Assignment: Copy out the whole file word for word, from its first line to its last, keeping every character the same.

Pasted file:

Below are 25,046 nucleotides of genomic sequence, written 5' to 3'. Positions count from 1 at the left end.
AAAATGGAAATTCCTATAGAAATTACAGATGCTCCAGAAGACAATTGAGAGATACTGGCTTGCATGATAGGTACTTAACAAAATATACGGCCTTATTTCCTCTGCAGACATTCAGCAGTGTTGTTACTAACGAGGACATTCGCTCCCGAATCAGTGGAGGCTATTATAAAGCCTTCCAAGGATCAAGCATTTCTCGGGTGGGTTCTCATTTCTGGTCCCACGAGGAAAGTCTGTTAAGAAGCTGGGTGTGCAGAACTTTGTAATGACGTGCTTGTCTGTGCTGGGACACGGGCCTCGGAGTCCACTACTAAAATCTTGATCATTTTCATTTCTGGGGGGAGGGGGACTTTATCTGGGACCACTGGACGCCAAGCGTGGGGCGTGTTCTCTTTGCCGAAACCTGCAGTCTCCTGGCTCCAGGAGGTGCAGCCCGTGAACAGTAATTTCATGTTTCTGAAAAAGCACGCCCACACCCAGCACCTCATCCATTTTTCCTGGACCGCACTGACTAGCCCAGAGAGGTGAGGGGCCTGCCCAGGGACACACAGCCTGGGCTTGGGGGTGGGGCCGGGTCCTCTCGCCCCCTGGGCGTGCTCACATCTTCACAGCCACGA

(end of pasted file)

Below are 25,046 nucleotides of genomic sequence, written 5' to 3'. Positions count from 1 at the left end.
AAAATGGAAATTCCTATAGAAATTACAGATGCTCCAGAAGACAATTGAGAGATACTGGCTTGCATGATAGGTACTTAACAAAATATACGGCCTTATTTCCTCTGCAGACATTCAGCAGTGTTGTTACTAACGAGGACATTCGCTCCCGAATCAGTGGAGGCTATTATAAAGCCTTCCAAGGATCAAGCATTTCTCGGGTGGGTTCTCATTTCTGGTCCCACGAGGAAAGTCTGTTAAGAAGCTGGGTGTGCAGAACTTTGTAATGACGTGCTTGTCTGTGCTGGGACACGGGCCTCGGAGTCCACTACTAAAATCTTGATCATTTTCATTTCTGGGGGGAGGGGGACTTTATCTGGGACCACTGGACGCCAAGCGTGGGGCGTGTTCTCTTTGCCGAAACCTGCAGTCTCCTGGCTCCAGGAGGTGCAGCCCGTGAACAGTAATTTCATGTTTCTGAAAAAGCACGCCCACACCCAGCACCTCATCCATTTTTCCTGGACCGCACTGACTAGCCCAGAGAGGTGAGGGGCCTGCCCAGGGACACACAGCCTGGGCTTGGGGGTGGGGCCGGGTCCTCTCGCCCCCTGGGCGTGCTCACATCTTCACAGCCACGA